The 15-minute immersive experience sees visitors don a virtual-reality (VR) headset to travel from an imagined version of Christmas Island in the Indian Ocean, through the earth's atmosphere to the moon, where they can walk across its surface.
On the way, they pass through the stratosphere and around virtual asteroid belts before eventually travelling from the moon on towards the sun.
"Our nearest neighbour is the moon, and this project allows us to experience it as a found object in space, to explore its vast open spaces and swoop the ridges and valleys of its craters," said Gormley.
"This collaboration is an opportunity to experience the mind/body relationship in a new way and consider our own body's relationship to other bodies in space."
Surface of the moon digitally recreated
Produced with Acute Art, a virtual and augmented reality production studio that specialises in creating digital artworks, the experience takes place in a room kitted out with five VR headsets at The Store X's space at 180 The Strand in London.
With Acute Art's chief technology officer Rodrigo Marques, the pair recreated the surface of the moon, using the publicly available data set from NASA's ongoing Lunar Reconnaissance Orbiter – a robotic spacecraft currently orbiting and mapping the earth's moon.
Using a hand-held gaming stick and the movement of their own bodies, visitors are able to move across the moon's craters, and experience the weightlessness of bouncing on its surface.
"This year we celebrate the 50th anniversary of the moon landing. Only 12 human beings have walked on the moon to date, but many unmanned missions have provided comprehensive high-resolution maps of the lunar surface," said Natarajan.
"We can experience walking on the moon, feel the sensation in our bodies and minds of stepping on the surface that has been so intricately mapped with data that space missions have provided," she continued.
VR better at evoking space than describing objects
The team used multi-scale modelling to recreate everything from the blades of grass on Christmas Island to the vast celestial bodies.
According to the team, one of the hardest aspects was to create an optic sense of the real size of an object in relation to the cosmos and the visitor's own body.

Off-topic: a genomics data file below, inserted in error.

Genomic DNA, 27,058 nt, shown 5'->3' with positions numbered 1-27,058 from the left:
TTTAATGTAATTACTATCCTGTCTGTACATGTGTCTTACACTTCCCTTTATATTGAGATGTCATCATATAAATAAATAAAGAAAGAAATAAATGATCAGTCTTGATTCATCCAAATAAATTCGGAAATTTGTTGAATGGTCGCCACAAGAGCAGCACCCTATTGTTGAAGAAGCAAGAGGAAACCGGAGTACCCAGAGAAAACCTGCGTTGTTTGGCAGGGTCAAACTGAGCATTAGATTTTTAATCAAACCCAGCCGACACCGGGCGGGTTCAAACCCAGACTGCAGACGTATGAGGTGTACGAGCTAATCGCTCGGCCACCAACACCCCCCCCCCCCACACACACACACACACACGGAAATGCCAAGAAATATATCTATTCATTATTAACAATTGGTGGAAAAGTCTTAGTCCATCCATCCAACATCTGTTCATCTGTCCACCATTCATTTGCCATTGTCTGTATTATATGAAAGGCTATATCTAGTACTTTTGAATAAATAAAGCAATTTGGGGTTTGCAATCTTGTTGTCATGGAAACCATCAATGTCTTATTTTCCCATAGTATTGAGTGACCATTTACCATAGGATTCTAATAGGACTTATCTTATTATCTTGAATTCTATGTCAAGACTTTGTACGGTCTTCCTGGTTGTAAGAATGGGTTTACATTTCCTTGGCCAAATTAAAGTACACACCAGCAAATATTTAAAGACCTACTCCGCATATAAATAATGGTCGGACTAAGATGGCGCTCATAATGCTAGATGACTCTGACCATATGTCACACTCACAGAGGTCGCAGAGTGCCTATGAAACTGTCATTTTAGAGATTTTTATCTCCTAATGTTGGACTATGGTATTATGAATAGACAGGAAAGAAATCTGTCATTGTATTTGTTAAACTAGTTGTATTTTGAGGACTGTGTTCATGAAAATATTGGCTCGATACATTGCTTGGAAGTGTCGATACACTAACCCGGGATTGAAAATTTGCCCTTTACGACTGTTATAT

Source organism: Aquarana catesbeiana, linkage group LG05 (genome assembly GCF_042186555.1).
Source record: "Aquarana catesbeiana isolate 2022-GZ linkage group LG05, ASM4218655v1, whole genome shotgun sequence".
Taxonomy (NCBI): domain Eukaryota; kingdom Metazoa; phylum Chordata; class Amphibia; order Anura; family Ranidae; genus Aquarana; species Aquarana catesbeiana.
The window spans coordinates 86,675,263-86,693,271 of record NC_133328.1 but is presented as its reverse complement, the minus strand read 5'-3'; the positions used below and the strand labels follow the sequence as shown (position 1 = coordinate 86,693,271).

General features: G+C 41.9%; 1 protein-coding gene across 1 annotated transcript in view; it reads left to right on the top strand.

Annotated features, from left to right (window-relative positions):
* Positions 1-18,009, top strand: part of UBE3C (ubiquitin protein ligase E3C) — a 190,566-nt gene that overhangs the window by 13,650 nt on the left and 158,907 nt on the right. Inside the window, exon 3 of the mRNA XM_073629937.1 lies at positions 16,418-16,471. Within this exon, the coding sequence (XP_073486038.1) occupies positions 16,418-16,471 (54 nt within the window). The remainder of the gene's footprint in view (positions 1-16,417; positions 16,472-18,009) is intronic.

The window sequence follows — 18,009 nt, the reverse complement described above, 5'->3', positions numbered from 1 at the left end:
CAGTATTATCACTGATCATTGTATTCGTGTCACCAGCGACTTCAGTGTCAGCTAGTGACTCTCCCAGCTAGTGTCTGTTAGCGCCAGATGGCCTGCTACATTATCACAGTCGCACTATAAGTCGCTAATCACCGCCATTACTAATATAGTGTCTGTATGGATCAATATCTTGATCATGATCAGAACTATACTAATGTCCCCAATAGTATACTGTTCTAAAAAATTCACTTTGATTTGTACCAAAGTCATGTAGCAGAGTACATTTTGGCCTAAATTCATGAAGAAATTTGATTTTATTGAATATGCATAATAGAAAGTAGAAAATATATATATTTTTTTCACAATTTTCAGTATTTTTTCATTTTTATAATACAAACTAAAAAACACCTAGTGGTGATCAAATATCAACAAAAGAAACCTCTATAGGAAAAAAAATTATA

"Having had some experience of virtual reality, it was clear to me that the technology was better at evoking space than it was at describing objects and I began to consider the possibility of making the body into a spaceship, which could explore the cosmic realities at the heart of Priya's research," said Gormley.
"I love the idea of extending the body's capability and allowing it to travel at many times the speed of light."
The team sees the title of the work – Lunatick – to be a warning that our future is dependent on the continued life of the biosphere. It aims to highlight the role the technology can play in drawing these issues to the attention of the general public.
"What thrills me most about Lunatick is how the combination of data, imagination and the latest technology can succeed in powerfully conveying how we as a species occupy this paradoxical place in the universe – we are simultaneously significant and insignificant," said Natarajan.
Technology could "help us find our place in the universe"
"Strangely, it is technology that brings this into sharper focus better than any other medium. Maybe ultimately technology will help us find our place in the universe and become more responsible guardians of our precious home," she continued.
Acute Art has worked with a number of different artists to create virtual-reality experiences that straddle the line between technology and art.
Other studios to do so include Tin Drum, that worked with Marina Abramović to create a digital mixed reality rendering of the artist that dissolved into blue dots for visitors wearing a spatial computing device called Magic Leap One earlier this year.
Lunatick is on show at 180 The Strand in London until 25 April.